Now this is very secondary evidence, but interesting. Twenty Amtracks had set out at distance in rough sea and ignorant of the thick kelp-beds through which they would have to push. Many were pushed off-track by the strong current and their lack of power due to clogged running-gear. A similar event befell the American “DD” tanks at Omaha on D-Day, all of which were lost, just through the distance involved, rough seas and being side-on to the current, which is more gentle than that around the Falkland Islands. When the Amtracks came ashore, there were nineteen of them. What became of the lost one, nobody knows, but the difficulties reported and the example of D-Day might suggest that one was lost, and of four different sources which have recounted similar versions of the tale to me, all were present and gleaned this information from the Argentines themselves. Nobody from this vehicle was ever seen again, and so we might conclude, albeit with no certainty, that 23 men met their end in the kelp beds whose demise was covered up conveniently. Be matters what they may, the remaining 19 Amtracks now split into two groups; the main body of 16 pushing up over the ridge, counted by Lieutenant Bill Trollope RM, and pushing on to the airport road, as meanwhile three more pushed on to Stanley airport, already swept by Navy tactical divers and found to be deserted.

The sixteen Amtracks pushed on up the airport road, under the command of Lt. Commander Guillermo Cazzaniga of the 1st Amphibious Vehicles Battalion. According to the British report (made by Lt. Trollope and seconded by others) the advanced force consisted of six vehicles. According to Cazzaniga it was only three (numbers 5, 7 and 19) – a curious anomaly in itself. With the Amtracks advancing, Lt. Trollope quickly pulled back to a hastily-prepared position on a ridge on the edge of Stanley, by a small cluster of white-painted houses known locally as ‘White City’ where he prepared his anti-tank weapons; the 66mm and 84mm missile launchers.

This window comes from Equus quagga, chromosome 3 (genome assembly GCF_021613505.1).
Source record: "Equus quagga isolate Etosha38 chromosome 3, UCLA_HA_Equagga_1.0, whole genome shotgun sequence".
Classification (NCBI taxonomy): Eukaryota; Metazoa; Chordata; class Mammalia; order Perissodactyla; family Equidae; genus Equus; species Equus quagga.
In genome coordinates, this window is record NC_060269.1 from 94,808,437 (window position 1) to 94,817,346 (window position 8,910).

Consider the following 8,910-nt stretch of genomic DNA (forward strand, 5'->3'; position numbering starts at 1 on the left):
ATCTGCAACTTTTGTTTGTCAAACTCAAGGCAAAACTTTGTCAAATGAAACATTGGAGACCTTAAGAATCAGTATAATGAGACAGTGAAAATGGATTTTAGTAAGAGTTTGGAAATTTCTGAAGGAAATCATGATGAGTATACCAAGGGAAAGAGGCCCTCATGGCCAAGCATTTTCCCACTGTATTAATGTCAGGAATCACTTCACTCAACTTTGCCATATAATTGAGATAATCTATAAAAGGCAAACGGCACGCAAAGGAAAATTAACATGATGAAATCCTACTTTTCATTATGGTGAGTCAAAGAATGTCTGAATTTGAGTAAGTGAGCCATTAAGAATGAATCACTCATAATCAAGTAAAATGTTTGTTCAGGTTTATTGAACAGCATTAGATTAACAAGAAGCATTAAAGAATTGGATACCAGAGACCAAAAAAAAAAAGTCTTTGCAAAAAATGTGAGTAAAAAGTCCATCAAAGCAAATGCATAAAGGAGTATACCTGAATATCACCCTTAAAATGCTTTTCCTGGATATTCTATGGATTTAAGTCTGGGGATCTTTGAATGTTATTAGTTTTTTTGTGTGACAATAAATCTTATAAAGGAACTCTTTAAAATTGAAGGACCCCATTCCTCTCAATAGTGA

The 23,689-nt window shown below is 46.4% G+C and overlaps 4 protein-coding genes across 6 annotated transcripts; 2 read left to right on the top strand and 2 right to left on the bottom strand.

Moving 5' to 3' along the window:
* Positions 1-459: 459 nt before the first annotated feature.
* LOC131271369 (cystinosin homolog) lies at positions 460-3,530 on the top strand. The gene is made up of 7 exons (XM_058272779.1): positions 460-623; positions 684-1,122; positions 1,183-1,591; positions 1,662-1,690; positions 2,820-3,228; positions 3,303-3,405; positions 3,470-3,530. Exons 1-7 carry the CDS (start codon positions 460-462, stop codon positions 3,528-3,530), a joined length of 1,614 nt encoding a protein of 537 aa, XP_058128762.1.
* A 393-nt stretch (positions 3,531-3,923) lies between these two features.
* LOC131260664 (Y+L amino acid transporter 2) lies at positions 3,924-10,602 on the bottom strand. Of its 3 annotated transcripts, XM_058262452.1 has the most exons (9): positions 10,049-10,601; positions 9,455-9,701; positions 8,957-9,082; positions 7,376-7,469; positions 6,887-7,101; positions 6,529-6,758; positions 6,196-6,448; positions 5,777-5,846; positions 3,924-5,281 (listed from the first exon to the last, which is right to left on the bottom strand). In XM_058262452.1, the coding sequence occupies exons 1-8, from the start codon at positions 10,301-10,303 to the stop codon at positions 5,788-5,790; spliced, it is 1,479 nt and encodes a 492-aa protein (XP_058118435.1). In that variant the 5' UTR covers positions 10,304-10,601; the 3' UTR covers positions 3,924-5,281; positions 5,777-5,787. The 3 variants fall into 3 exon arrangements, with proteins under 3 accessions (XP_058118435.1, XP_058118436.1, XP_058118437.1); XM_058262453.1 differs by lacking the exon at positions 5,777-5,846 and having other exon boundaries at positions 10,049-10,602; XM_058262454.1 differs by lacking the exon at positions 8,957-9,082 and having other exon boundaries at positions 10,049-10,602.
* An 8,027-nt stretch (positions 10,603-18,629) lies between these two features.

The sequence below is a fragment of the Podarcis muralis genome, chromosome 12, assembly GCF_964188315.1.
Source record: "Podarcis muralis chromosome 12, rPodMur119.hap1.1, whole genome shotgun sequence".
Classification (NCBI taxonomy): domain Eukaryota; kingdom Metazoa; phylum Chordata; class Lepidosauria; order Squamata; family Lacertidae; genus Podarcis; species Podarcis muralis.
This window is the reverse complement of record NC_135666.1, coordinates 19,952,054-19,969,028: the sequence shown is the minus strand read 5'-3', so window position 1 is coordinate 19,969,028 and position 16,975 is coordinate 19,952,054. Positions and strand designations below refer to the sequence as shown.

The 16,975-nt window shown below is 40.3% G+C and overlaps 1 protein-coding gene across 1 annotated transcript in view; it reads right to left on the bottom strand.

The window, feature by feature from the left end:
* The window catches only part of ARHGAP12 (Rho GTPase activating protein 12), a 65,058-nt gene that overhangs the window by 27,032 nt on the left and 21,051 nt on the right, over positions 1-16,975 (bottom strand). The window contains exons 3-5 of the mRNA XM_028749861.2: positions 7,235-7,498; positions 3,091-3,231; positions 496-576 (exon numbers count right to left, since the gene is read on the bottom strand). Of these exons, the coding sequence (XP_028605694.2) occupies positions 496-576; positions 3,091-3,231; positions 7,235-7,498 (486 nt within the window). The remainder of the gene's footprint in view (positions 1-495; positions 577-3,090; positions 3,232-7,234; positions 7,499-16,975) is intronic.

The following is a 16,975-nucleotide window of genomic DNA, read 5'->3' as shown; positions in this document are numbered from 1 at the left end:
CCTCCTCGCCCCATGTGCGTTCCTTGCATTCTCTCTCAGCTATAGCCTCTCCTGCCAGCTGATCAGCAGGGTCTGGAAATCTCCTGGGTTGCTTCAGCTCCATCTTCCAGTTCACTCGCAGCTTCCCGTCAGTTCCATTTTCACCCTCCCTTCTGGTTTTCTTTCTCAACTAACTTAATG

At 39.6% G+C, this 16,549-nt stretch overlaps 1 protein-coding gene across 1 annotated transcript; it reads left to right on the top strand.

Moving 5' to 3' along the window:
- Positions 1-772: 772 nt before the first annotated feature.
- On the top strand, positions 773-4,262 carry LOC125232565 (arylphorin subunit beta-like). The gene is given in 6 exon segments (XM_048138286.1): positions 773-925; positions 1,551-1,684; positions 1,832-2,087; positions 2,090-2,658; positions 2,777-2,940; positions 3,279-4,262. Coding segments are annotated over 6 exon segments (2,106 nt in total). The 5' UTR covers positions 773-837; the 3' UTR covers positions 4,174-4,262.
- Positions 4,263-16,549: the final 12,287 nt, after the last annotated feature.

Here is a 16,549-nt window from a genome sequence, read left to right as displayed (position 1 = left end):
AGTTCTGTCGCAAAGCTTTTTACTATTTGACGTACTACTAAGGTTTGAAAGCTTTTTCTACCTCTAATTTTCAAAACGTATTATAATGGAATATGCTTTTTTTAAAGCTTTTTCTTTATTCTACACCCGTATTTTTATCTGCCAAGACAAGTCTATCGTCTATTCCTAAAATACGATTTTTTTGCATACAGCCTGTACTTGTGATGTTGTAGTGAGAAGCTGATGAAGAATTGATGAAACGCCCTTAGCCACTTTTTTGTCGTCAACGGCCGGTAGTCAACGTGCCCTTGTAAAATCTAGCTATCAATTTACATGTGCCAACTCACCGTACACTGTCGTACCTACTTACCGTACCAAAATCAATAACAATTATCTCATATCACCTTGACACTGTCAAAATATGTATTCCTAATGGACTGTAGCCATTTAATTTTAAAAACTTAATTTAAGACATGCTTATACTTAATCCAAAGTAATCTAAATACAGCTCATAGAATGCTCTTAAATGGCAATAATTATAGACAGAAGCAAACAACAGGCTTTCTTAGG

Here begins one of the more interesting aspects of the brief operation. One in which if one side be believed, 23 Argentine soldiers went to their deaths and another in which there were none killed or wounded. There are several reports of the action from this time, and some very conflicting evidence. In short, as we shall see, Trollope, and indeed several others, claim that the vehicle was destroyed and some new evidence shows that this seems likely to be so. Lt. Commander Cazzaniga’s report says otherwise, however, and so we must view all of the evidence here and decide for ourselves.

Firstly some mathematics…sorry to break the narrative, but this has never once been applied to this particular aspect of history, so let’s be clinical about it! An Amtrack at its thickest point has 45mm of armour. It isn’t a tank, it is amphibious and so needs to be light. Lt. Trollope’s section (Section 2) had with it the 66mm M72-LAW (Light Anti-Tank Weapon) L1A2B1 – a shoulder-mounted weapon, with an effective range of 200 metres and a maximum range of 500 metres and with a standard-issue HEAT (High Explosive Anti-Tank) round which could achieve an armour-penetration (as per US Army trials in 1977) of up to 200mm of steel plate. The HEAT round is a nasty piece of work; a shell which pierces the armour and which then sets off a secondary explosion which sprays a fiery jet of molten copper core in a ‘directional particle jet’ which effectively burns through the armour and evaporates anything inside the vehicle. Next is the 84mm Karl Gustav – a weapon with an effective range of 150 metres against tanks (which the Amtrack was not) and 700 metres against other targets. Essentially, this much larger weapon had an armour penetration of between 150mm and 400mm of armour depending upon the range, and disposed of a much larger internal core of molten copper. In short, a strike from any of these was capable of carving through an Amtrack like a hot knife through butter and killing anyone and everyone inside quite easily. I mention this because it has a bearing upon the next portion of our story.